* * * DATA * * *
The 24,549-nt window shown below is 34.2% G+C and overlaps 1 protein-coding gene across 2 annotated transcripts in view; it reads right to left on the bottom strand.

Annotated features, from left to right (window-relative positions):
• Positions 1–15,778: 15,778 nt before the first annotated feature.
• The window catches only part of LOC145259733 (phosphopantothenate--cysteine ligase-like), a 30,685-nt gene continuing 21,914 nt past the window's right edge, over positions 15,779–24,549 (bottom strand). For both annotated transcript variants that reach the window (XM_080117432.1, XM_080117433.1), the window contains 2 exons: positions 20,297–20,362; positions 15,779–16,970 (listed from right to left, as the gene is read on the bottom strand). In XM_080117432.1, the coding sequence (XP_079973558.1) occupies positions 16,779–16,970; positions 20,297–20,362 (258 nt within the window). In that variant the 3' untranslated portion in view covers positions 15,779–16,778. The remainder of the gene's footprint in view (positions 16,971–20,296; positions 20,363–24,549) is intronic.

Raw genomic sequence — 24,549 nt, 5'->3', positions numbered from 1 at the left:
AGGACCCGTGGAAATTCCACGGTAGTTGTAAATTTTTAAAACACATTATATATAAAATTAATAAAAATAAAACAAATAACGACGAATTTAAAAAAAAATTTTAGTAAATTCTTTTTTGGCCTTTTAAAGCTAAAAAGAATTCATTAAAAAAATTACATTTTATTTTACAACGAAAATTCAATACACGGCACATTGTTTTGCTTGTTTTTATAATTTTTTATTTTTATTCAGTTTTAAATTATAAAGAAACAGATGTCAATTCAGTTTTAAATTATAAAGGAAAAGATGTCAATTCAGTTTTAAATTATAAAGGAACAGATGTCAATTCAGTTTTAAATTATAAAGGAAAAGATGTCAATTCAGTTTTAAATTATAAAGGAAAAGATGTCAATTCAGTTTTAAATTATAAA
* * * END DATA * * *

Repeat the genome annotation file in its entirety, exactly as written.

The 24,549-nt window shown below is 34.2% G+C and overlaps 1 protein-coding gene across 2 annotated transcripts in view; it reads right to left on the bottom strand.

Annotated features, from left to right (window-relative positions):
• Positions 1–15,778: 15,778 nt before the first annotated feature.
• The window catches only part of LOC145259733 (phosphopantothenate--cysteine ligase-like), a 30,685-nt gene continuing 21,914 nt past the window's right edge, over positions 15,779–24,549 (bottom strand). For both annotated transcript variants that reach the window (XM_080117432.1, XM_080117433.1), the window contains 2 exons: positions 20,297–20,362; positions 15,779–16,970 (listed from right to left, as the gene is read on the bottom strand). In XM_080117432.1, the coding sequence (XP_079973558.1) occupies positions 16,779–16,970; positions 20,297–20,362 (258 nt within the window). In that variant the 3' untranslated portion in view covers positions 15,779–16,778. The remainder of the gene's footprint in view (positions 16,971–20,296; positions 20,363–24,549) is intronic.

Raw genomic sequence — 24,549 nt, 5'->3', positions numbered from 1 at the left:
AGGACCCGTGGAAATTCCACGGTAGTTGTAAATTTTTAAAACACATTATATATAAAATTAATAAAAATAAAACAAATAACGACGAATTTAAAAAAAAATTTTAGTAAATTCTTTTTTGGCCTTTTAAAGCTAAAAAGAATTCATTAAAAAAATTACATTTTATTTTACAACGAAAATTCAATACACGGCACATTGTTTTGCTTGTTTTTATAATTTTTTATTTTTATTCAGTTTTAAATTATAAAGAAACAGATGTCAATTCAGTTTTAAATTATAAAGGAAAAGATGTCAATTCAGTTTTAAATTATAAAGGAACAGATGTCAATTCAGTTTTAAATTATAAAGGAAAAGATGTCAATTCAGTTTTAAATTATAAAGGAAAAGATGTCAATTCAGTTTTAAATTATAAA